Whether you’re thinking of visiting Britain this year or like me, you’re a local thinking of staying at home, Cumbria’s Lake District National Park offers scenery rarely surpassed elsewhere in Europe. The region, established as a National Park in 1951, is known for its distinctive landscape of greystone farmhouses, lakes and rugged mountains known here as fells – a word derived from the time of the Vikings.
Most visitors to the Lake District National Park arrive from the M6 motorway via Kendal. This is also the route of the rail access to the central Lakes with the line terminating at the busy town of Windermere which along with its neighbouring town of Bowness on the shore of Lake Windermere is one of the most popular destinations in the region. Here though I shall outline where the main tourist centres are as well as give a few – not too biased – ideas on some of the best places to visit.
Following the main A591 north from Windermere you will come to Ambleside, another popular destination situated at the northern end of Lake Windermere. A far more rewarding way of travelling though is to take the lake steamer which serves as a regular water taxi between Bowness and Waterhead near Ambleside. Theboat service also heads down to the Lake’s southern end at Lakeside where you can visit the Aquarium of the Lakes – busy at holiday periods but worth the visit – go midweek if you can! North of Ambleside you will come to Rydal then Grasmere where Dove Cottage – once the home of William Wordsworth – is to be found.
The A591 continues to the market town of Keswick set below Skiddaw by the shores of Derwentwater with its many wooded islands. From Keswick, minor roads lead into the deep enclosed valley of Borrowdale which cuts into the mountains to the South. Borrowdale is the start point for hikes up the lowest and the highest of the Wainwrights – Castle Crag and Scafell Pike respectively. The Wainwrights – for the non fellwalker – are the fells or mountains of the Lake District as categorised by AW Wainwright the author of what are still – in the opinion of many – the best guidebooks to walking in Lakeland.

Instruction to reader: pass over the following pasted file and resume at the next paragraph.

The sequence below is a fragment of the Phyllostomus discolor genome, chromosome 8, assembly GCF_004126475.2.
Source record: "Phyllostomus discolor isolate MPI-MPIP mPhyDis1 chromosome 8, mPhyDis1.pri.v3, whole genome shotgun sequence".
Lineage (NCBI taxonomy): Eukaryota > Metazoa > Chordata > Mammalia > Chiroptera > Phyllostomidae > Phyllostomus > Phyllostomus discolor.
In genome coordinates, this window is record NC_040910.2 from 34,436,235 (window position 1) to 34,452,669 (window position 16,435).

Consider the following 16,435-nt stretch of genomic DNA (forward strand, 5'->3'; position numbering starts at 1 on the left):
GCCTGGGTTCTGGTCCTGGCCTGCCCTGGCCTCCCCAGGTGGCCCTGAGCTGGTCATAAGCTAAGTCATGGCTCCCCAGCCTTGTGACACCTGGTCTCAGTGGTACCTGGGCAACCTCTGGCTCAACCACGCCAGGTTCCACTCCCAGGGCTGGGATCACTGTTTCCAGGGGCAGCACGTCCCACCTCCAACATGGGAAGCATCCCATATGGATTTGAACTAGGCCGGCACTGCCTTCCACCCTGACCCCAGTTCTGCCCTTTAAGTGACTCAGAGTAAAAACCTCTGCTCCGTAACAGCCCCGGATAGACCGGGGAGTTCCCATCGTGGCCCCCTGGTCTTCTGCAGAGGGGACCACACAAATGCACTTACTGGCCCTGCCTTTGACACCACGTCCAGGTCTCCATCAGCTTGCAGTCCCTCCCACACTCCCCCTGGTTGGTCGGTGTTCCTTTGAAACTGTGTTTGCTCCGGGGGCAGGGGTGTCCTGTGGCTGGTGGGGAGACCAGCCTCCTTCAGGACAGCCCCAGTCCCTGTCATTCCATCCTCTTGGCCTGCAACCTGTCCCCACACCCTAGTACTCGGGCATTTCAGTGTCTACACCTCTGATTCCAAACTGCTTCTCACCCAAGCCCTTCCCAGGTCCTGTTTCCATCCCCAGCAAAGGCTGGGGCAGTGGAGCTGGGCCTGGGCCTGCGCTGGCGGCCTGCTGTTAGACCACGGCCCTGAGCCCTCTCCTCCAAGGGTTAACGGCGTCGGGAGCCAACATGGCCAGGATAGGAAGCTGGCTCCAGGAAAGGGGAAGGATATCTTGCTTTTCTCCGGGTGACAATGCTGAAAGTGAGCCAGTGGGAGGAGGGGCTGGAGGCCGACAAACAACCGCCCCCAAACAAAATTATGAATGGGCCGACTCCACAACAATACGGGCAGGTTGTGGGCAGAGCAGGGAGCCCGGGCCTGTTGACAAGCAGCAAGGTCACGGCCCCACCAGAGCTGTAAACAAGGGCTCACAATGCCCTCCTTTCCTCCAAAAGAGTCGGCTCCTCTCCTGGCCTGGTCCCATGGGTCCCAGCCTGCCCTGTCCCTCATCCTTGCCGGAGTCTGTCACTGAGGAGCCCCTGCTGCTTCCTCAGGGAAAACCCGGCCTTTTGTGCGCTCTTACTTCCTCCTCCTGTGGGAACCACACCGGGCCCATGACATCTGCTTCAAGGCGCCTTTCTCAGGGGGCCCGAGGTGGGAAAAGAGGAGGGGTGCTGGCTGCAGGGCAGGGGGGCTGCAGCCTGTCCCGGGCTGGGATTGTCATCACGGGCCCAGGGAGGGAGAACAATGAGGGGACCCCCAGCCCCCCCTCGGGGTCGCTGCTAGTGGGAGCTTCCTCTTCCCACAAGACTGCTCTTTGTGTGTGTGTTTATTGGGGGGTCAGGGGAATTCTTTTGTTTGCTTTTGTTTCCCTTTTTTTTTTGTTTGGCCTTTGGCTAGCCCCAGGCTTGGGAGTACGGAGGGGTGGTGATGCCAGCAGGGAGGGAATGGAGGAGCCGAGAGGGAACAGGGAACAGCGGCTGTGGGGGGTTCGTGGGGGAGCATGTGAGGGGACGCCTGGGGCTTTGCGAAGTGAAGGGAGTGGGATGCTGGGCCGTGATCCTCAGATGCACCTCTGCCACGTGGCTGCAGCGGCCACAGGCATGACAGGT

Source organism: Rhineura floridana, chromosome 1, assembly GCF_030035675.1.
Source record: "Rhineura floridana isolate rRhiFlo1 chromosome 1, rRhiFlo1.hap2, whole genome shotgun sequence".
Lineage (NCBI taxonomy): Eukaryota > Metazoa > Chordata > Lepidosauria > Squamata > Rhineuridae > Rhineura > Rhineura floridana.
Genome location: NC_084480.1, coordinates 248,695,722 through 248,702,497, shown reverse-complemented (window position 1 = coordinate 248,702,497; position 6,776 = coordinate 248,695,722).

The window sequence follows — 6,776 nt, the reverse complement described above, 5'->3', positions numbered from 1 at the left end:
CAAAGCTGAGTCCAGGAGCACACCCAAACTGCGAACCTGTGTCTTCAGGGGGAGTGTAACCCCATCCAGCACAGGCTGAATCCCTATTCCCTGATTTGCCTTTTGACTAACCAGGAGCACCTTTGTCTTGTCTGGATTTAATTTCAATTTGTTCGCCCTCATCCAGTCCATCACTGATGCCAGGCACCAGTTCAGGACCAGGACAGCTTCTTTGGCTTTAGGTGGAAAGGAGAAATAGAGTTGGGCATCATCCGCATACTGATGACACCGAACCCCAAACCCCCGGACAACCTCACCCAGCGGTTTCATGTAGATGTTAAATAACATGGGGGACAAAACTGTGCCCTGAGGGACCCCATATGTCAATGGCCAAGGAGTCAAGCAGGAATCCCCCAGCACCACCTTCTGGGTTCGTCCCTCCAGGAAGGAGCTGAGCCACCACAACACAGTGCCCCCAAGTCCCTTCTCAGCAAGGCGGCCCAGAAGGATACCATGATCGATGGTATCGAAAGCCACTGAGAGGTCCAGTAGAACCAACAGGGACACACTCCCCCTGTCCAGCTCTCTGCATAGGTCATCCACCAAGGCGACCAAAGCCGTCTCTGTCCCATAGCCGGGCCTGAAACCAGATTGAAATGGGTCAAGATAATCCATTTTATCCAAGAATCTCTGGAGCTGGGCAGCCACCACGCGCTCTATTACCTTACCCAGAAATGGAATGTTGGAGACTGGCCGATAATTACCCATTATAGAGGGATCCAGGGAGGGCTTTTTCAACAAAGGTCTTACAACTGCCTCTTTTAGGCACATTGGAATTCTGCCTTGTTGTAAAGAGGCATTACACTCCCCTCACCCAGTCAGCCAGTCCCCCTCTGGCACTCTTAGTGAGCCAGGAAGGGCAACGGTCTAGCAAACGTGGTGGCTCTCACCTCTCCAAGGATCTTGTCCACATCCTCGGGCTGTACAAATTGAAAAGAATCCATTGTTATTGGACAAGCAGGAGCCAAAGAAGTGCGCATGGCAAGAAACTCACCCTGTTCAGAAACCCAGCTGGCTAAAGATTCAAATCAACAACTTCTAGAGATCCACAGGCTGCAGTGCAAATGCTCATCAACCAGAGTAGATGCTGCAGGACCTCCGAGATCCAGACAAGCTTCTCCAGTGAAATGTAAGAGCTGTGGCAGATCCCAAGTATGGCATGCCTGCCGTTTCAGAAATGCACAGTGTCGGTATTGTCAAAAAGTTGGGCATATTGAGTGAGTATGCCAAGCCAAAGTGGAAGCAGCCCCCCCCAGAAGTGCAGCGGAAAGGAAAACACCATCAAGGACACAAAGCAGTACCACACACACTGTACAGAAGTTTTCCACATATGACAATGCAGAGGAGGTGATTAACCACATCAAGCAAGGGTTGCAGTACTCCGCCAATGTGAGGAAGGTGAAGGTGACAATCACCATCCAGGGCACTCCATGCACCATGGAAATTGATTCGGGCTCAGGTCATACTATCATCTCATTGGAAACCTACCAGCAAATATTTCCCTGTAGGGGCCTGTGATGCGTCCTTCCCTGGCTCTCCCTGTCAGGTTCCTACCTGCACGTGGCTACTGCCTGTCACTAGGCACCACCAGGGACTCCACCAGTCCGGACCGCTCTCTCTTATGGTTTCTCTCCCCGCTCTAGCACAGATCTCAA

Another popular outing from Keswick is to visit Castlerigg Stone Circle – an ancient monument that graces the walls of just about every Lakeland art gallery! In real life it is in a truly wonderful setting overlooking the hidden valley of St Johns in the Vale. As with any popular spot though – if you can go when everyone else is somewhere else, you will better experience the atmosphere of the place!
Best Price fitness equipment from sweatband.com Sweatband, click hereThe other main town within the National Park, is Coniston, situated somewhat out on its own, more or less due West of Windermere by Coniston Water. Coniston Water was the scene of Donald Campbell’s tragic water speed record attempts and his memory is honoured by the town’s beer Bluebird – as good a pint as you will find anywhere. Coniston or Ambleside are good bases for those wishing to visit Langdale, the popular hiking destination dominated by the jagged outline of the Langdale Pikes. Equally, the literary tourist can easily visit the nearby Brantwood – John Ruskin’s former home – and Hill Top Farm, the home of Beatrix Potter.
The western Lake District is somewhat cut off from the popular tourist centres by the wild and mountainous nature of the intervening country but therein lies part of its appeal. The valley of Wasdale – home of England’s highest mountain Scafell Pike and its deepest lake Wastwater – is one of my own favorites anywhere and the vista of Great Gable’s rocky pyramid seen from Wastwater was actually voted “Britain’s Favorite View” in a television poll. These western dales though, have a certain wild beauty that contrasts with the pretty lanes and villages of Grasmere and Rydal.
Another spectacular mountain scene is to be found in the Buttermere Valley with the half mile high wall of High Stile falling to the still waters of Buttermere. Between these two valleys lies Ennerdale where – in in the upper reaches of the valley – you will find a sense of real remoteness as you will in the upper part of Eskdale further to the South.
Another of my own favorites of the Lake District is in the East of the region. Ullswater is perhaps the most beautiful of the lakes, extending for 10 miles from Pooley Bridge to Patterdale at the base of Helvellyn. Only a few small villages including the charming Glenridding line the lake shore with much of its length being woodland and open fellside. Ullswater too can be traveled by lake steamer – a highly recommended trip. From a remote beach amongst the trees the view up towards the head of the lake is wonderful in any weather and When the rain sweeps the fells and the cloud curtains the high tops, it doesn’t dull the scene – it just adds drama.
I haven’t mentioned all that the Lake District has to offer here as that would take too long for somewhere I have been visiting since childhood, but I hope That I’ve given some ideas. My own reason for visits is to walk in the mountains or cycle quiet tracks and lanes but equally there is plenty to occupy the water sports enthusiast, the wildlife watcher or the historian.
Written by Pete Buckley.